Feyerabend summarizes Xenophanes’ move in this fashion: “Here we have for the first time a most interesting phenomenon that today belongs to the basic principles of scientific concept formation. An object is introduced [say, orbits, or the apeiron] because certain rules of the game can be applied to it and because the application yields exciting new results, and not because we encounter it in sense perception or tradition. In Xenophanes the object thus artificially constructed also superseded the empirically observable gods, thereby declaring essential parts of sense perception to be unreliable.” Of course, contra Feyerabend, the gods had actually never been “empirically observable.” Only natural phenomena had, and people had conjured up hypothetical entities called “gods” to account for them. It is baffling that Feyerabend doesn’t see that Xenopahens’ move was less radical in this sense, he simply substituted supernaturalistic with naturalistic unobservable entities.
Feyerabend is probably right, though, when he says that Xenophanes made the concept of God itself into an abstract one, removed from the everyday perception of an animated nature, so to speak. This, in turn, paved the way for the philosophy of Parmenides.
Before turning to Parmenides, though, here are a few sentences that plainly explain Feyerabend’s attitude: “[Xenophanes’] trick would have been acceptable and even commendable if it had resulted in an improvement of the situation. But why should we regard Xenophanes monster as ‘purer and more refined’ than, for example, the Thracians’ blue-eyed, red-haired gods? Does a being become more refined by losing human traits and acquiring inhuman ones? And in what way is the experience of a junk room — for this is, after all, what Xenophanes’ world resembles — superior to that of a world animated with gods? It seems that viewing Xenophanes’ admittedly quite quirky and intelligent step as progress would require the one-sided and very narrow approach of today’s science nuts.” Well, either that, or it would require appreciating that the Thracians’ blue-eyed gods do not, in fact, exist, and that quarks probably do.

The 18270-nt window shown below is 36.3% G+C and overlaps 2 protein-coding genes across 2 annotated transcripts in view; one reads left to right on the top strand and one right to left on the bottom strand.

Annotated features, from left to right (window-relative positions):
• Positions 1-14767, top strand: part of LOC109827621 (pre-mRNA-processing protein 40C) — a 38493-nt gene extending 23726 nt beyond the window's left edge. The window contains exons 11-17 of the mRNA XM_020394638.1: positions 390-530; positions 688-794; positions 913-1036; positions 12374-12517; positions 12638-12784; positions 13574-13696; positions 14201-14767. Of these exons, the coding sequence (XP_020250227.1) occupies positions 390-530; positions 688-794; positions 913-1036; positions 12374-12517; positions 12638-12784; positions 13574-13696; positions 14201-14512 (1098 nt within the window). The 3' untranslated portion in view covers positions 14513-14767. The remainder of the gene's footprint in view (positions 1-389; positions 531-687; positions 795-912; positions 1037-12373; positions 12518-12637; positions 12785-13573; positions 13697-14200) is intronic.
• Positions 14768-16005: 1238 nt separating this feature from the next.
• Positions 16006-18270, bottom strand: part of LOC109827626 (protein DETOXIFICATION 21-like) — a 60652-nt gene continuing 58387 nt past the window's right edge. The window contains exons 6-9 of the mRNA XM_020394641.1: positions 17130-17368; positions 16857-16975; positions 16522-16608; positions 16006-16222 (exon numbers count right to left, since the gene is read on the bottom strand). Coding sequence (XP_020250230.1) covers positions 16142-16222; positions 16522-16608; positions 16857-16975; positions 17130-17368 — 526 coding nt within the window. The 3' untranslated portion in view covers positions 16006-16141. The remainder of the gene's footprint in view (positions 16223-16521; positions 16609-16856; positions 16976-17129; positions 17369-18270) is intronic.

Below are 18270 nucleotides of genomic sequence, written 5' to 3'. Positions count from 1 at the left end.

And we finally arrive at the last great philosopher discussed in this chapter, Parmenides. One of his crucial contributions to Western thought was to select the most general quality possible — Being — as the basis for his theories.
“Parmenides’ arguments and traditional intuition becomes clear in the corollaries: Being cannot grow out of Being, since that would not constitute growth in the first place; neither can it grow out of nothing, since the latter does not exist. … [which leads him to conclude that] despite all the intuitive diversity and change the world is, after all, an indivisible and unchangeable whole.”
Moreover: “Coming into being and perishing were no longer qualitative changes — this had been ruled out by the principle of conservation of Being — but rather compositions and decompositions of the basic substances.” In other words, Parmenides was the inventor of the first principle of conservation.
According to Feyerabend — and this seems sensible to me — Parmenides’ philosophy led immediately to a love of paradoxes, as we find in Zeno, and then in Gorgias. But this, again, doesn’t make Feyerabend happy: “Note the tendency here that is commonplace in contemporary science: the thinker, that is, in antiquity the philosopher, deals with things that do not occur in intuition and that have paradoxical qualities. These are the things that are ‘real’ for the thinker.”
At this point, the nature of Being can be described by way of the introduction of axioms, a procedure, of course, that immediately becomes characteristics of mathematics, not just natural philosophy.
“From then on, conceptual considerations were at the center of studies on human nature and determined the essence of things surrounding us. This is how Western philosophy of nature started. There were no further major transformations, and we can restrict ourselves to an outline of the development up to the present time.”
Next (and last) installment: Western philosophy of nature from Aristotle to Bohr.